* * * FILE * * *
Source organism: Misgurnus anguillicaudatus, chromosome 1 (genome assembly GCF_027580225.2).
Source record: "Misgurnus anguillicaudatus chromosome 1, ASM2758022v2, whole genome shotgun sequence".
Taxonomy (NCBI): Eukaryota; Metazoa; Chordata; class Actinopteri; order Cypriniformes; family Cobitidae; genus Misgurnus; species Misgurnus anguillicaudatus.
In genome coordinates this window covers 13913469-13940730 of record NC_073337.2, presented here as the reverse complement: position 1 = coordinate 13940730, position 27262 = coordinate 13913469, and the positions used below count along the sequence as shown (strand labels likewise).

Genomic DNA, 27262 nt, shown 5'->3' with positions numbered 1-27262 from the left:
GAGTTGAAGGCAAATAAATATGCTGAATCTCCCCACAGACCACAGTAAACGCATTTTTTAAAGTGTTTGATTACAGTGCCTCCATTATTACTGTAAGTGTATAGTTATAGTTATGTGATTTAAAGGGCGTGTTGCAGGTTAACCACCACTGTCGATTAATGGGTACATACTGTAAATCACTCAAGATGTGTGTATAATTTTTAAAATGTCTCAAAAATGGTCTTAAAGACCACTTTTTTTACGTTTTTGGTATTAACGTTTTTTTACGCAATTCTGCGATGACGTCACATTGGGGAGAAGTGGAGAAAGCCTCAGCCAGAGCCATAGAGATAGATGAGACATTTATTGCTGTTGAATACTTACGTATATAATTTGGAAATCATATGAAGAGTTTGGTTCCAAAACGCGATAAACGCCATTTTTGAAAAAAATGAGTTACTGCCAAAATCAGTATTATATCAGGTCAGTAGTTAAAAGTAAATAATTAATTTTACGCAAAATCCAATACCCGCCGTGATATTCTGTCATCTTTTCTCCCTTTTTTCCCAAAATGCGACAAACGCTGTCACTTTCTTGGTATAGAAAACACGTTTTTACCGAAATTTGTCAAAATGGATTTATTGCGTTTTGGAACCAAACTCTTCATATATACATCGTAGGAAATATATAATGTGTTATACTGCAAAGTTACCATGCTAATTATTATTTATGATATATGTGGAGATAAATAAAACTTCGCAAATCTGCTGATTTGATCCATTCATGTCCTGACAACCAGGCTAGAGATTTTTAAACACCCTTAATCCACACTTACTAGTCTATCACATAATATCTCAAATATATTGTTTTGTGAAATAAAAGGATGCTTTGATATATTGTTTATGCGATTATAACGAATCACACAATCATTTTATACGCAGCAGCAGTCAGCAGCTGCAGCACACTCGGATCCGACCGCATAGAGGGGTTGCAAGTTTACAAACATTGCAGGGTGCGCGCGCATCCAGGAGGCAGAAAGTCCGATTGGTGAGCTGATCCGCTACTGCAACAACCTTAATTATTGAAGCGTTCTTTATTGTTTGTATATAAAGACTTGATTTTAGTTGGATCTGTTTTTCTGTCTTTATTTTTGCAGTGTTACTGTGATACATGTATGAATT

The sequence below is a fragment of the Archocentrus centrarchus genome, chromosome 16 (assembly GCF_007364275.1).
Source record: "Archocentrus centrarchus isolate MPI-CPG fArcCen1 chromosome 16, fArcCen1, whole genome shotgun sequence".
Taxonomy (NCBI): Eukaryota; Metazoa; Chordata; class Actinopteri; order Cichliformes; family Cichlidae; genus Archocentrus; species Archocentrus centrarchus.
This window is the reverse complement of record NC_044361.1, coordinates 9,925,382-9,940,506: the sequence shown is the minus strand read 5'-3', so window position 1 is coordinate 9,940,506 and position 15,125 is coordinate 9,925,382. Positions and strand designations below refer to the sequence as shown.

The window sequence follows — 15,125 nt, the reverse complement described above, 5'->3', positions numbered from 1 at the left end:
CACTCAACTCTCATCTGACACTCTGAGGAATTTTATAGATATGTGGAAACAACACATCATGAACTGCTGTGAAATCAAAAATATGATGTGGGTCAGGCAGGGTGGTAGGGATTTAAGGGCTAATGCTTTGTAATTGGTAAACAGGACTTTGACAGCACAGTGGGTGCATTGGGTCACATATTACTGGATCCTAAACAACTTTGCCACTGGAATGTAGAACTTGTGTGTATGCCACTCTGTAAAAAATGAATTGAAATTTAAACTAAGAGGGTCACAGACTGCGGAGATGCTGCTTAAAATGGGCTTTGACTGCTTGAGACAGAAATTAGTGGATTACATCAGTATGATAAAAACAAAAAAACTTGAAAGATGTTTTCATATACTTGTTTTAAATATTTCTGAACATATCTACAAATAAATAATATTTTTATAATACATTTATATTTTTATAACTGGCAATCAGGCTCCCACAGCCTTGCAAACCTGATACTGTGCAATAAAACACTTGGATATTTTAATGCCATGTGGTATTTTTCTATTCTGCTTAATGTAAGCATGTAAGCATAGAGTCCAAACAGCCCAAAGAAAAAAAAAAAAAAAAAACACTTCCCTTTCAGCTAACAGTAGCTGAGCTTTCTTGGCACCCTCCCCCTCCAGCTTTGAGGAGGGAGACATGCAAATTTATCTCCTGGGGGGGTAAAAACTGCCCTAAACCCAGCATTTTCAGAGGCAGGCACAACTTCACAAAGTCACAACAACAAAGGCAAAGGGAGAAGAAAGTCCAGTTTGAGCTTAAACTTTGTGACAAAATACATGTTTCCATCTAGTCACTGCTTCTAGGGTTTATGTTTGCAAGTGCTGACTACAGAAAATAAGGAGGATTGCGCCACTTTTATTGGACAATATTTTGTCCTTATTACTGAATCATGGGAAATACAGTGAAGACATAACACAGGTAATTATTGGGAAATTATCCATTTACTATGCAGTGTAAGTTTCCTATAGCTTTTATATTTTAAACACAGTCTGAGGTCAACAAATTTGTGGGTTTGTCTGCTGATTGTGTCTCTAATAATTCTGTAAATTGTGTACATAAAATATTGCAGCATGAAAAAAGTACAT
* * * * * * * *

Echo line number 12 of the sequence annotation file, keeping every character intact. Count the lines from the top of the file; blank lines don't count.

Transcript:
CACTCAACTCTCATCTGACACTCTGAGGAATTTTATAGATATGTGGAAACAACACATCATGAACTGCTGTGAAATCAAAAATATGATGTGGGTCAGGCAGGGTGGTAGGGATTTAAGGGCTAATGCTTTGTAATTGGTAAACAGGACTTTGACAGCACAGTGGGTGCATTGGGTCACATATTACTGGATCCTAAACAACTTTGCCACTGGAATGTAGAACTTGTGTGTATGCCACTCTGTAAAAAATGAATTGAAATTTAAACTAAGAGGGTCACAGACTGCGGAGATGCTGCTTAAAATGGGCTTTGACTGCTTGAGACAGAAATTAGTGGATTACATCAGTATGATAAAAACAAAAAAACTTGAAAGATGTTTTCATATACTTGTTTTAAATATTTCTGAACATATCTACAAATAAATAATATTTTTATAATACATTTATATTTTTATAACTGGCAATCAGGCTCCCACAGCCTTGCAAACCTGATACTGTGCAATAAAACACTTGGATATTTTAATGCCATGTGGTATTTTTCTATTCTGCTTAATGTAAGCATGTAAGCATAGAGTCCAAACAGCCCAAAGAAAAAAAAAAAAAAAAAACACTTCCCTTTCAGCTAACAGTAGCTGAGCTTTCTTGGCACCCTCCCCCTCCAGCTTTGAGGAGGGAGACATGCAAATTTATCTCCTGGGGGGGTAAAAACTGCCCTAAACCCAGCATTTTCAGAGGCAGGCACAACTTCACAAAGTCACAACAACAAAGGCAAAGGGAGAAGAAAGTCCAGTTTGAGCTTAAACTTTGTGACAAAATACATGTTTCCATCTAGTCACTGCTTCTAGGGTTTATGTTTGCAAGTGCTGACTACAGAAAATAAGGAGGATTGCGCCACTTTTATTGGACAATATTTTGTCCTTATTACTGAATCATGGGAAATACAGTGAAGACATAACACAGGTAATTATTGGGAAATTATCCATTTACTATGCAGTGTAAGTTTCCTATAGCTTTTATATTTTAAACACAGTCTGAGGTCAACAAATTTGTGGGTTTGTCTGCTGATTGTGTCTCTAATAATTCTGTAAATTGTGTACATAAAATATTGCAGCATGAAAAAAGTACAT